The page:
2 minute read / Dec 11, 2013 / startups /best practices /pricing /
Using Price & Demand Curves to Inform Startup Product Roadmaps
The traditional theoretical price demand curve is often drawn like this. The chart makes two points: there is some relationship between price and demand / revenue opportunity, and customer segments underpin that relationship. Each segment demands different products to satisfy different needs and presents a different revenue/profit opportunity.
Even if the details are very hazy, price demand curves are useful tools to inform product strategy and prioritization. To make PD curves useful requires marketing research. It means identifying customer segments, estimating the the demand of each segment, quantifying the investment required to build the right product, and uncovering the costs of acquiring and servicing customers within that segment. After all that, there’s also a process of testing various price points to get a better sense of price elasticity. All of these are useful in the process of establishing product market fit.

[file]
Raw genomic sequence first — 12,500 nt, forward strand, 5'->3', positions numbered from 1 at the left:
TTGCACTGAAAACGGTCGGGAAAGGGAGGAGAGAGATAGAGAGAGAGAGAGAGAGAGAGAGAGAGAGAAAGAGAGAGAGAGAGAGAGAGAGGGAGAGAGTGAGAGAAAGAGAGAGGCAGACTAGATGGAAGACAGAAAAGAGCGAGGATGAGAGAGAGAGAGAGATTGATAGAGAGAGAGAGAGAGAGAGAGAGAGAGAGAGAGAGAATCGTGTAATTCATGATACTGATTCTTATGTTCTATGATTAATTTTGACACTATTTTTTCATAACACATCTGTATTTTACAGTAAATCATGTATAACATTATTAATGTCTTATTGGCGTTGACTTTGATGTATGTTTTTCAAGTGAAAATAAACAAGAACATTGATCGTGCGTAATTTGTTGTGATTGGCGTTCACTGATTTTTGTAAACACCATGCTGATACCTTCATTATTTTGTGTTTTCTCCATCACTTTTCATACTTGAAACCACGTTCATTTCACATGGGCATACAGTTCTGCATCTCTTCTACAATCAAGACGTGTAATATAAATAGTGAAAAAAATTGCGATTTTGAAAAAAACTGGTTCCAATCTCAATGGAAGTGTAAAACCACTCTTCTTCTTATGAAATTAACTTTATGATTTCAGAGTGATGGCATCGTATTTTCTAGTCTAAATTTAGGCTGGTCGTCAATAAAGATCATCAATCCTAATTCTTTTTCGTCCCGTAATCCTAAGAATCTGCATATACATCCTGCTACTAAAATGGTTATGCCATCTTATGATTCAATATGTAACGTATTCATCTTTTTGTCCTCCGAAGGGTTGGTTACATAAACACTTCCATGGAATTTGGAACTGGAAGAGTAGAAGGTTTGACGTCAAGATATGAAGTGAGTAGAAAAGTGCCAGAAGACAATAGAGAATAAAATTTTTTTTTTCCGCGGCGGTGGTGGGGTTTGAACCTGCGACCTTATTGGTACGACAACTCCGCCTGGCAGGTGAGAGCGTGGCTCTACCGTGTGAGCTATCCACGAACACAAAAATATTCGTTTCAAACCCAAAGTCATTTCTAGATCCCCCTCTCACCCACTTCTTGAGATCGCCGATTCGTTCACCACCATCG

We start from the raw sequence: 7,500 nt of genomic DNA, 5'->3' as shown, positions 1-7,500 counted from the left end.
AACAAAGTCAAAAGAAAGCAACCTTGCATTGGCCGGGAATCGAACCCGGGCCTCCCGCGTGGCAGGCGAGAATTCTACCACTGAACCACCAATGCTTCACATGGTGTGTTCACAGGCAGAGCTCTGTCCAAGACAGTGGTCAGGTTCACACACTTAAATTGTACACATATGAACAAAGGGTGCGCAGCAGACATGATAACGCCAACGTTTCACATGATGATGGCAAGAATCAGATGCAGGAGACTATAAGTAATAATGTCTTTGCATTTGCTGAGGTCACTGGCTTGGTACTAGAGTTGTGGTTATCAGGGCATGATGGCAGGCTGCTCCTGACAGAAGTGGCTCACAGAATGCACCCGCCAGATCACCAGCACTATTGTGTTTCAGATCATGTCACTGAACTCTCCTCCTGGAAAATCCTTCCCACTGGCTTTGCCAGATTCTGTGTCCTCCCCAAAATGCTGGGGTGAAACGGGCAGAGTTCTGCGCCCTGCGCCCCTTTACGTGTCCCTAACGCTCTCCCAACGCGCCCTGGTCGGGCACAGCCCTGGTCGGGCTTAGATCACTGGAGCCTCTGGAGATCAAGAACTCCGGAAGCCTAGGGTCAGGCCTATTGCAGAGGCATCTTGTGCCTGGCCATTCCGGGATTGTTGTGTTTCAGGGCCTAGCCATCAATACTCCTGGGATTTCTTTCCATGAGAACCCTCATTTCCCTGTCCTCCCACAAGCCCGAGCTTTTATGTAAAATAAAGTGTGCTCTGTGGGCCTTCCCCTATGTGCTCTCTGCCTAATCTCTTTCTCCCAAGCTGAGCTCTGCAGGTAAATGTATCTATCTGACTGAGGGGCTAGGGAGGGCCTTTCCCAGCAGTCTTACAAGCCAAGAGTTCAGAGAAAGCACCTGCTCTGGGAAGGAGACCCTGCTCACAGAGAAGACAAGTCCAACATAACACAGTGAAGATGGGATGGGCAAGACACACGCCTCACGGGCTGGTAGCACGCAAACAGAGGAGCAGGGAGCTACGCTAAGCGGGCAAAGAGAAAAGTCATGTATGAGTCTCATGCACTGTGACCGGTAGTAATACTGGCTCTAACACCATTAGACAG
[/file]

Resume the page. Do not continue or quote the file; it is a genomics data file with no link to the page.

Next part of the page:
In most cases, the demand curve is not a straight line. Sometimes the demand curve can be parabolic. Sometimes it has kinks. Sometimes the curve comprises ten segments and other times just three. Let’s look at a sketch of a freemium demand curve.
Expensify initially offered a free product. Faced with skepticism from customers about the trustworthiness of entirely free product, Expensify launched a $5 pricing plan and then the demand for the product grew substantially. By establishing even a very modest price, Expensify engendered trust and credibility with its customers, who became willing to submit credit card details, shifting the demand curve and creating a revenue opportunity.
Expensify’s example highlights another important point: demand curves aren’t static. They change with the introduction of new features, sales efforts in educating the market and entry of competitors, among other factors.
Below is a hypothetical SaaS company’s price/demand curve evolving over time. The company begins with an SMB focused product which elicits no demand from Enterprise customers. After launching a management product with single-sign on features, auditing and other features desired by the enterprise market, the demand curve matures to the one on the right.
Price/demand curves are very simple models of customer ecosystem, but they are good frameworks for discussing a startup’s product evolution, particularly in more established markets. With a little bit of work, they can be used to compare the revenue opportunities afforded by different customer segments and answer the question of which product/feature does the company build next.